Gold News

China Gold Price Sinks from $2000 as Autumn Holidays Begin

CHINA's GOLD PRICE sank Wednesday, dropping the most since July 2022 on signs of profit-taking from this month's run to new all-time highs, with global gold in Dollar terms falling less steeply but testing August's 5-month lows beneath $1900 per Troy ounce.
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With China's financial markets set to shut for 1 week Friday for the mid-autumn festival and National Day holidays, Shanghai gold sank 1.6% into Wednesday afternoon's finish, falling to 3-week lows at ¥466 per gram in Yuan terms and snapping this month's average Chinese gold price equivalent of $2000 per ounce.
That still left the Shanghai Gold Exchange's official price nearly $90 above comparable London quotes, more than 10 times the typical incentive for new bullion imports.
Chart of Shanghai Gold Exchange's PM benchmark price in US Dollars per ounce equivalent, versus London quotes. Source: BullionVault
"We have moved from Evergrande being a debt restructuring story into increasingly a criminal story," says Rebecca Choong Wilkins, reporting for Bloomberg that the debt-laden property giant's billionaire chairman, Hui Ka Yan, is now under 'residential surveillance' by police after executives at Evergrande's wealth management division were arrested last week.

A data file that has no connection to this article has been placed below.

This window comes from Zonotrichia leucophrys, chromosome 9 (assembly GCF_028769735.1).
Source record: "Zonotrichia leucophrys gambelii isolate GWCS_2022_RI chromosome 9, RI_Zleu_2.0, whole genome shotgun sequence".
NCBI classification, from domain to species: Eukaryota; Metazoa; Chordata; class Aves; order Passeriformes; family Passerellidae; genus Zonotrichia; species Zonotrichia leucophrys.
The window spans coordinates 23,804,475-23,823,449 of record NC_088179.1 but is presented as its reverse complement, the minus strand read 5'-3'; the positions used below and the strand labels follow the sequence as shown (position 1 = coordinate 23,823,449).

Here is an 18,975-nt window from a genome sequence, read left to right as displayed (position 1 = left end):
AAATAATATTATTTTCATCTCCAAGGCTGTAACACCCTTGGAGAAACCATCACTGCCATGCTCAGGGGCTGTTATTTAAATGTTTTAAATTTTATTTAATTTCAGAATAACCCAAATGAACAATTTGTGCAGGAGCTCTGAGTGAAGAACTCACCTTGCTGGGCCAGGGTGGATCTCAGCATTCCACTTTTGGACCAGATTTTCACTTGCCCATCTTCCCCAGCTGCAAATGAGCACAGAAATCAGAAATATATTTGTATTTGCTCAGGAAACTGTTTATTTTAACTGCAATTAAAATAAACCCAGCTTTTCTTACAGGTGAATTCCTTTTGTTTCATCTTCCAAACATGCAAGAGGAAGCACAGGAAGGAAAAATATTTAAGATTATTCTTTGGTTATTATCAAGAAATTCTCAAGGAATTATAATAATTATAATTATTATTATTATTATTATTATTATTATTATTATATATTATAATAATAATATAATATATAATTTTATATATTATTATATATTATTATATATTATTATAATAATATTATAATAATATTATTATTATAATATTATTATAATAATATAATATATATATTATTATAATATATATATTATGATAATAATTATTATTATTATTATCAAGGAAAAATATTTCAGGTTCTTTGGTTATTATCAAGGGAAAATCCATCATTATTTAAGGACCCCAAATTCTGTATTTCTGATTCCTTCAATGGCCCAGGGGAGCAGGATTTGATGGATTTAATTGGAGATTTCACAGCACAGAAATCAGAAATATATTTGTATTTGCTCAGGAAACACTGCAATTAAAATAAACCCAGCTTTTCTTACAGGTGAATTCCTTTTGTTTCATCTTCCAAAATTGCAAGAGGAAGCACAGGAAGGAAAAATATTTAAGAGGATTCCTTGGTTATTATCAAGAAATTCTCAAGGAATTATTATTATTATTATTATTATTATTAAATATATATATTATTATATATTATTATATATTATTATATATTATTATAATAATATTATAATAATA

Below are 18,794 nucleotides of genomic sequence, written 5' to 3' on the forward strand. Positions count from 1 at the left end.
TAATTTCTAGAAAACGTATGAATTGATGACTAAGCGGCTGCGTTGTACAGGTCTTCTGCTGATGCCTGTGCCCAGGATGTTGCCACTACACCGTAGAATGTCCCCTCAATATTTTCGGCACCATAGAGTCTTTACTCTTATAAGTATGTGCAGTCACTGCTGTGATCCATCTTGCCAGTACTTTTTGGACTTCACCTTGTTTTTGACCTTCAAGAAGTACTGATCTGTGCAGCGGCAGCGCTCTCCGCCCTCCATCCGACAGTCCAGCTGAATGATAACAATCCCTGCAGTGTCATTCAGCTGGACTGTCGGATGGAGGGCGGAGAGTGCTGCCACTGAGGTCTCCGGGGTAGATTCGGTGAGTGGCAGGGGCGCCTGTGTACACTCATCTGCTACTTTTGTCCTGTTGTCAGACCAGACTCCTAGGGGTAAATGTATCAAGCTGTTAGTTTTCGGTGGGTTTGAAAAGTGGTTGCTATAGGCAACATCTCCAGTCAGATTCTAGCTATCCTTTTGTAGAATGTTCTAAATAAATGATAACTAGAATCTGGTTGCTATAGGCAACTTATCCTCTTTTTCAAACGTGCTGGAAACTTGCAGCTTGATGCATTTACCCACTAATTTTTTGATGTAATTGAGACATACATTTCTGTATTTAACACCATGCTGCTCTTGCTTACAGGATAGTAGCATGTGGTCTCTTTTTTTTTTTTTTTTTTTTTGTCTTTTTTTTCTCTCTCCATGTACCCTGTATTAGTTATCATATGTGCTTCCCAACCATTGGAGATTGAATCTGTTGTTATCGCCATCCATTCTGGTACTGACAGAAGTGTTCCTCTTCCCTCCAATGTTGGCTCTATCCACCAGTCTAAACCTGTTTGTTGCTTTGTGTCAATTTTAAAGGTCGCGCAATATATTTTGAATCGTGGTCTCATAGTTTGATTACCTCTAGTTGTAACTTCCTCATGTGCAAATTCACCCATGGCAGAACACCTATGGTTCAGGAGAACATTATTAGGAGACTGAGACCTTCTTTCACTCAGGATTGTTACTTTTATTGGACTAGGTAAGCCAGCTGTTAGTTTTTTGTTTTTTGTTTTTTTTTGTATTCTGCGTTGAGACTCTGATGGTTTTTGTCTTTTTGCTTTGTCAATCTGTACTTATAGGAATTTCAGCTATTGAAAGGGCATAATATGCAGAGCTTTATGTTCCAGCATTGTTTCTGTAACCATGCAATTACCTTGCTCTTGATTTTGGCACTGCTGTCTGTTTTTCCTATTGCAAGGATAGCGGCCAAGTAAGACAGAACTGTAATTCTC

Swiss banking giant UBS says the pace of new property development across China – previously a key driver of domestic economic investment and growth – has sunk to 1/3rd its level of late 2020.
With China's $11 trillion equity markets on track for a 3rd year of losses, the authorities have meantime banned controlling shareholders from selling stock if it's trading below the IPO launch price or below the company's net asset value, echoing moves imposed during the global financial crisis of 2008 and the domestic economic turmoil of the early 1990s.
Chinese gold prices in contrast ended yesterday 21.7% higher from 12 months ago, and "People often have the mentality of chasing the rise and jumping out when price falls," says one research analyst of Chinese investor behavior.